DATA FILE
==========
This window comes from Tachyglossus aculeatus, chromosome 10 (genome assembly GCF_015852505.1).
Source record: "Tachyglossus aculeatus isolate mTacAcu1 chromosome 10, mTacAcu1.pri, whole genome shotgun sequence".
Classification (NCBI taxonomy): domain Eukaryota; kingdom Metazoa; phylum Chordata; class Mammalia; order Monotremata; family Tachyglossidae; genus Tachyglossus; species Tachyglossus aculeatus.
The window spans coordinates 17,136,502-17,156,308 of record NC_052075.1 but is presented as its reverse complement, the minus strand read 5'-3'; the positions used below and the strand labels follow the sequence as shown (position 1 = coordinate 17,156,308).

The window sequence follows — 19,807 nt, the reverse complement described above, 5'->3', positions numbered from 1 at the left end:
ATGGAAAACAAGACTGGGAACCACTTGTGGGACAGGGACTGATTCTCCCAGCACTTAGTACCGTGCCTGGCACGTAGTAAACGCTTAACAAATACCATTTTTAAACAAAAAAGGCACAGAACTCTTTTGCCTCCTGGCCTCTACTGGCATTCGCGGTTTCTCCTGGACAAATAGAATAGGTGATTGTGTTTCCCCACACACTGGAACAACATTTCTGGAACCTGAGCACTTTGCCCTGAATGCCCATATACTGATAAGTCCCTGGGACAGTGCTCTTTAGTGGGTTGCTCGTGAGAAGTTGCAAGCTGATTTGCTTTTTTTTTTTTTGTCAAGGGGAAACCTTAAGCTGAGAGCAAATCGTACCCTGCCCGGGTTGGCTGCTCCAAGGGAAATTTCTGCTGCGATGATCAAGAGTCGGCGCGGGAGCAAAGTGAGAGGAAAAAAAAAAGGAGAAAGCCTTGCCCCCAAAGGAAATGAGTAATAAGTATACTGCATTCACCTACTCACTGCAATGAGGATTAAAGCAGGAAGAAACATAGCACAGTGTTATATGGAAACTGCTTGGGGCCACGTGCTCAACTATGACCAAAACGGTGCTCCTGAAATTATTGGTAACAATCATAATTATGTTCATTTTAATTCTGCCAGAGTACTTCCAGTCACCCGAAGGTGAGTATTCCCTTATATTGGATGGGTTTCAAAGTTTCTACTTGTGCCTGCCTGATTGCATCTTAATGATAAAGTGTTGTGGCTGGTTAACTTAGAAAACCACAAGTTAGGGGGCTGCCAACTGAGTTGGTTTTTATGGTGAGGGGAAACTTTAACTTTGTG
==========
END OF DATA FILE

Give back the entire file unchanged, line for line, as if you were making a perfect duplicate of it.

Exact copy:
This window comes from Tachyglossus aculeatus, chromosome 10 (genome assembly GCF_015852505.1).
Source record: "Tachyglossus aculeatus isolate mTacAcu1 chromosome 10, mTacAcu1.pri, whole genome shotgun sequence".
Classification (NCBI taxonomy): domain Eukaryota; kingdom Metazoa; phylum Chordata; class Mammalia; order Monotremata; family Tachyglossidae; genus Tachyglossus; species Tachyglossus aculeatus.
The window spans coordinates 17,136,502-17,156,308 of record NC_052075.1 but is presented as its reverse complement, the minus strand read 5'-3'; the positions used below and the strand labels follow the sequence as shown (position 1 = coordinate 17,156,308).

The window sequence follows — 19,807 nt, the reverse complement described above, 5'->3', positions numbered from 1 at the left end:
ATGGAAAACAAGACTGGGAACCACTTGTGGGACAGGGACTGATTCTCCCAGCACTTAGTACCGTGCCTGGCACGTAGTAAACGCTTAACAAATACCATTTTTAAACAAAAAAGGCACAGAACTCTTTTGCCTCCTGGCCTCTACTGGCATTCGCGGTTTCTCCTGGACAAATAGAATAGGTGATTGTGTTTCCCCACACACTGGAACAACATTTCTGGAACCTGAGCACTTTGCCCTGAATGCCCATATACTGATAAGTCCCTGGGACAGTGCTCTTTAGTGGGTTGCTCGTGAGAAGTTGCAAGCTGATTTGCTTTTTTTTTTTTTGTCAAGGGGAAACCTTAAGCTGAGAGCAAATCGTACCCTGCCCGGGTTGGCTGCTCCAAGGGAAATTTCTGCTGCGATGATCAAGAGTCGGCGCGGGAGCAAAGTGAGAGGAAAAAAAAAAGGAGAAAGCCTTGCCCCCAAAGGAAATGAGTAATAAGTATACTGCATTCACCTACTCACTGCAATGAGGATTAAAGCAGGAAGAAACATAGCACAGTGTTATATGGAAACTGCTTGGGGCCACGTGCTCAACTATGACCAAAACGGTGCTCCTGAAATTATTGGTAACAATCATAATTATGTTCATTTTAATTCTGCCAGAGTACTTCCAGTCACCCGAAGGTGAGTATTCCCTTATATTGGATGGGTTTCAAAGTTTCTACTTGTGCCTGCCTGATTGCATCTTAATGATAAAGTGTTGTGGCTGGTTAACTTAGAAAACCACAAGTTAGGGGGCTGCCAACTGAGTTGGTTTTTATGGTGAGGGGAAACTTTAACTTTGTG